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From: Maciej Sobczak (prog_at_[hidden])
Date: 2007-03-15 03:51:09


Jeff Garland wrote:

> Well, I'll be brutally honest -- I don't think I would go that
> direction. We didn't pick a database project last year because a
> majority of the mentors agreed that the 'dsl-based' approach was more of
> a toy than reality. The main reason for this is that in 'real-world'
> applications queries are often dynamic and must be built at run-time.

The other reason is that in 'real-world' you might want to call stored
procedures instead of manually glued pieces of ad-hoc SQL queries, in
which case the support in the area of query composition is probably not
very useful anyway.

The database library is not really about creating queries - it's about
exchanging data (but see below).

> At the point the leading candidate for boostification of basic db access
> is SOCI:
> As I understand the state of affairs, the main barrier to Boost
> submission is getting the code into the usual boost structure, writing
> additional tests and such. I"ve cc'ed a couple of principles on SOCI,
> so they may want to comment on my perception. However, if I'm correct,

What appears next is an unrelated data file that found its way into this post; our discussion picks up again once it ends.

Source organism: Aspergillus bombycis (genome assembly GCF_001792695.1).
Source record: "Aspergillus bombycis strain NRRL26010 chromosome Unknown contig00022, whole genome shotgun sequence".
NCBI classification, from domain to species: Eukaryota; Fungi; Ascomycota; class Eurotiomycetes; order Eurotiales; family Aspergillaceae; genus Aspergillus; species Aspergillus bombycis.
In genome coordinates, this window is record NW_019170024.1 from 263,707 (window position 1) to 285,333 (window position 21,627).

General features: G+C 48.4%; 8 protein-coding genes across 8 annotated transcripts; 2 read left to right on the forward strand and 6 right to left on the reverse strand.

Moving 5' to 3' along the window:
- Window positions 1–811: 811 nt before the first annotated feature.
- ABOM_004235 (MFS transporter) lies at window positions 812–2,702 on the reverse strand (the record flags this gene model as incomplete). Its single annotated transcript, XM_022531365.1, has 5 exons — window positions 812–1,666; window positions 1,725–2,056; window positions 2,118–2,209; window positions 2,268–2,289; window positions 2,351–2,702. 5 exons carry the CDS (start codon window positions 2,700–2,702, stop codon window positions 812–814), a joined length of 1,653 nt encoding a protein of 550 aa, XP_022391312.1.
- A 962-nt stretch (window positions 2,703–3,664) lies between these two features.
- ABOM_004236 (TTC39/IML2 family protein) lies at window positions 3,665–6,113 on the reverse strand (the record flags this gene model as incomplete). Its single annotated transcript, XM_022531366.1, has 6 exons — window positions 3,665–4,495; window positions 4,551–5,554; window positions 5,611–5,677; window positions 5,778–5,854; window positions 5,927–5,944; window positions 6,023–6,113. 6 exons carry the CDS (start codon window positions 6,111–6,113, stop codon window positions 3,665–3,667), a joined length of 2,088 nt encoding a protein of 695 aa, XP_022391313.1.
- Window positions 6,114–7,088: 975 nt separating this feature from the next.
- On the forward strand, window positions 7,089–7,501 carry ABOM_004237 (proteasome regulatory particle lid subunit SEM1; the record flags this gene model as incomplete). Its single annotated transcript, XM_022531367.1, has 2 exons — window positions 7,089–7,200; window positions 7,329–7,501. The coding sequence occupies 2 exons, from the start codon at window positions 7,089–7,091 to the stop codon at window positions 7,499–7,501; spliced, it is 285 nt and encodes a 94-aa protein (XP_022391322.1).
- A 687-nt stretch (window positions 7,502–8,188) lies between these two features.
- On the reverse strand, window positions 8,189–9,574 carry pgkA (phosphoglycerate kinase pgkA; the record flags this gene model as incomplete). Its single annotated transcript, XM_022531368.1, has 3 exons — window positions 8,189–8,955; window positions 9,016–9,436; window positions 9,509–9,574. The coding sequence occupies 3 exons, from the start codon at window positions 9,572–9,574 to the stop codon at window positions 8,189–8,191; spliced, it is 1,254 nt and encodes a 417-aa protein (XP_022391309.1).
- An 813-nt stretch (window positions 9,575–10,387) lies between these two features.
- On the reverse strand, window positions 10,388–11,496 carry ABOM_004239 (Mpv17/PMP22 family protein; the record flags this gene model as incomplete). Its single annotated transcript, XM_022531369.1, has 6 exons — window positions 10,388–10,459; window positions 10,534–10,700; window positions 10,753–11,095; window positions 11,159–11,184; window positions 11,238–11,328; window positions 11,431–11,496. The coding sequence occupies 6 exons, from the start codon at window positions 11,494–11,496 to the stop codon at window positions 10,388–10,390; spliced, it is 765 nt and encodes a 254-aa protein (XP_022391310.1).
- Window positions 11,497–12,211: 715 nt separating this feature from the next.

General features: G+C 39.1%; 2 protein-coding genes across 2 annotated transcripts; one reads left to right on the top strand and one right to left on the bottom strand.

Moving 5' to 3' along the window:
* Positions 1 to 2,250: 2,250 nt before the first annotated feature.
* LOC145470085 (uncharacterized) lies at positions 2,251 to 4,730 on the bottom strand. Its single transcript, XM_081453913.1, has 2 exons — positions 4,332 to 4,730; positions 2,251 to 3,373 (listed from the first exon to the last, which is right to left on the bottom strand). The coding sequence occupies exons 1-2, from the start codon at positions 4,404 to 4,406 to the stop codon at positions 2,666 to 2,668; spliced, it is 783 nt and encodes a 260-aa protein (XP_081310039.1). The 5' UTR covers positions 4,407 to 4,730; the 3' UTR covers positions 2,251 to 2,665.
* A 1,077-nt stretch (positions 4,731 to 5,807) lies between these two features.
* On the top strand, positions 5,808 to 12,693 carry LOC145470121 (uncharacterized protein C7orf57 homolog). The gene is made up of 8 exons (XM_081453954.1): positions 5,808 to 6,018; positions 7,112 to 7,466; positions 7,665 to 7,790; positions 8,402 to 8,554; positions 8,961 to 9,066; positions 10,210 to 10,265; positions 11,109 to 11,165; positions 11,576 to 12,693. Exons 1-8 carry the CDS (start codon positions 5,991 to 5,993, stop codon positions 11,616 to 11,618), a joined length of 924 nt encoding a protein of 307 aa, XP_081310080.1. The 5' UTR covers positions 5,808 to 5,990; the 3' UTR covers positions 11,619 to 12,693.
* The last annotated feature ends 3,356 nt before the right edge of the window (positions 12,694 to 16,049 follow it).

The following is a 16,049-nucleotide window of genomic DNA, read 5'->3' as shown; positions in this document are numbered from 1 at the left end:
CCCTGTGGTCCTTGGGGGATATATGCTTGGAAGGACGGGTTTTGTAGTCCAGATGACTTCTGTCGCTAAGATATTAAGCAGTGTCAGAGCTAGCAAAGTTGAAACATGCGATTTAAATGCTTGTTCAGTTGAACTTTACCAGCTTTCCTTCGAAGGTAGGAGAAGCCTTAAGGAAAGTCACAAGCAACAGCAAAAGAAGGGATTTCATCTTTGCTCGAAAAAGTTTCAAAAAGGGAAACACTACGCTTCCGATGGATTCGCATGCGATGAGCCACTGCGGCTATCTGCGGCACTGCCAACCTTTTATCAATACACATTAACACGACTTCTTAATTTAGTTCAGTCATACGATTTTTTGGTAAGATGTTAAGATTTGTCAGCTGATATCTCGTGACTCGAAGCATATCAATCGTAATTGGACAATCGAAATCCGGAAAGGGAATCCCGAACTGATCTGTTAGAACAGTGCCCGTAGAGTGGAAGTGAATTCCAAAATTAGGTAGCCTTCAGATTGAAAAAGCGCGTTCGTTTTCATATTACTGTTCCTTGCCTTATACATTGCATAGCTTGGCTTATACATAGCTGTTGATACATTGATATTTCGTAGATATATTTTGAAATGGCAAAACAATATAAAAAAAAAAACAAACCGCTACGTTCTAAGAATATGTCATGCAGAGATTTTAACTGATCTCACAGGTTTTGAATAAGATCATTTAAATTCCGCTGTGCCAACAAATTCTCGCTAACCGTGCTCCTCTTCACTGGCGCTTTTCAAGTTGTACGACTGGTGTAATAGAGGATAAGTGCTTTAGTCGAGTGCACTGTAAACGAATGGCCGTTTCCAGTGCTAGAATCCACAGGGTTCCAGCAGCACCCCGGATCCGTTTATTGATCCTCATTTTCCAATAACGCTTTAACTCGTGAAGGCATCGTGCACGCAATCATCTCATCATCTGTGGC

> a great SOC submission may in fact be to Boostify SOCI. It's not as
> 'sexy' as the embedded SQL, but I, for one would be a big supporter.

Thanks! :-)

Indeed, we are now working on boostification of the SOCI library. The
reorganization of code and change of naming convention was already done
for the core part and half of the backends - these are available for
your inspection any time from CVS (linked from the project home page).

I admit that we are progressing somewhat slowly, but I'm optimistic
about the process itself. We keep the list of suggestions gatheres
during the last wave of DB discussion on the Boost developer's list and
we will work out major points. Integration with Boost in terms of
boost::optional (for example) is at the top of our tasks.

Coming back to static SQL composition, please note that something like
this can be an add-on to the SOCI library, where the query is in fact
whatever object that is IOStream-able - we have never used anything else
than a string or string literal there, but there is nothing that
prevents you from doing some tricks with operator<<. Statically creating
the temporary object that will get streamed into intended SQL query is a
non-intrusive and optional solution that will probably make everybody happy.


Maciej Sobczak :
Programming    :

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